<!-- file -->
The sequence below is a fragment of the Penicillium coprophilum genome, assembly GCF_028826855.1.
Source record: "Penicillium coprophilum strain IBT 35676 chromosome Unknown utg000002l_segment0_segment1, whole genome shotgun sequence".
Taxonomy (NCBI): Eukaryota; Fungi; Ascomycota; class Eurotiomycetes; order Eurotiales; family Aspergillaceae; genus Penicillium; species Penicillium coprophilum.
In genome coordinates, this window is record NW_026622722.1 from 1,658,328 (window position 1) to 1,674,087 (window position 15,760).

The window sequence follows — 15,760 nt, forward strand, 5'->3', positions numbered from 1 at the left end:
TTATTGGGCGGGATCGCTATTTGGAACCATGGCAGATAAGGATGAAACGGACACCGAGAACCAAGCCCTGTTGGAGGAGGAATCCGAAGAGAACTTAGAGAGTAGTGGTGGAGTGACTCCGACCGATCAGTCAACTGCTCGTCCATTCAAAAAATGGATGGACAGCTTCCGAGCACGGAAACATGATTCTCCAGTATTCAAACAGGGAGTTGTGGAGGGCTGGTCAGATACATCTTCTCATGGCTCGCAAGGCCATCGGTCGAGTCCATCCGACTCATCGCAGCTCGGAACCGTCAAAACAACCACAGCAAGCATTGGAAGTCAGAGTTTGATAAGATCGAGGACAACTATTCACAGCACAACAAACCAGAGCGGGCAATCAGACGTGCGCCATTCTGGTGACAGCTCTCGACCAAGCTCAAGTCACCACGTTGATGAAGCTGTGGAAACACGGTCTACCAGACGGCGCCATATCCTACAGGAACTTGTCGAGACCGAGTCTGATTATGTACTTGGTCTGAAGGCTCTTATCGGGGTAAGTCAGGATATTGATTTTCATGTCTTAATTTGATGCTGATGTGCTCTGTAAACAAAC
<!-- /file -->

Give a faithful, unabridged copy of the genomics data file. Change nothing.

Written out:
The sequence below is a fragment of the Penicillium coprophilum genome, assembly GCF_028826855.1.
Source record: "Penicillium coprophilum strain IBT 35676 chromosome Unknown utg000002l_segment0_segment1, whole genome shotgun sequence".
Taxonomy (NCBI): Eukaryota; Fungi; Ascomycota; class Eurotiomycetes; order Eurotiales; family Aspergillaceae; genus Penicillium; species Penicillium coprophilum.
In genome coordinates, this window is record NW_026622722.1 from 1,658,328 (window position 1) to 1,674,087 (window position 15,760).

The window sequence follows — 15,760 nt, forward strand, 5'->3', positions numbered from 1 at the left end:
TTATTGGGCGGGATCGCTATTTGGAACCATGGCAGATAAGGATGAAACGGACACCGAGAACCAAGCCCTGTTGGAGGAGGAATCCGAAGAGAACTTAGAGAGTAGTGGTGGAGTGACTCCGACCGATCAGTCAACTGCTCGTCCATTCAAAAAATGGATGGACAGCTTCCGAGCACGGAAACATGATTCTCCAGTATTCAAACAGGGAGTTGTGGAGGGCTGGTCAGATACATCTTCTCATGGCTCGCAAGGCCATCGGTCGAGTCCATCCGACTCATCGCAGCTCGGAACCGTCAAAACAACCACAGCAAGCATTGGAAGTCAGAGTTTGATAAGATCGAGGACAACTATTCACAGCACAACAAACCAGAGCGGGCAATCAGACGTGCGCCATTCTGGTGACAGCTCTCGACCAAGCTCAAGTCACCACGTTGATGAAGCTGTGGAAACACGGTCTACCAGACGGCGCCATATCCTACAGGAACTTGTCGAGACCGAGTCTGATTATGTACTTGGTCTGAAGGCTCTTATCGGGGTAAGTCAGGATATTGATTTTCATGTCTTAATTTGATGCTGATGTGCTCTGTAAACAAAC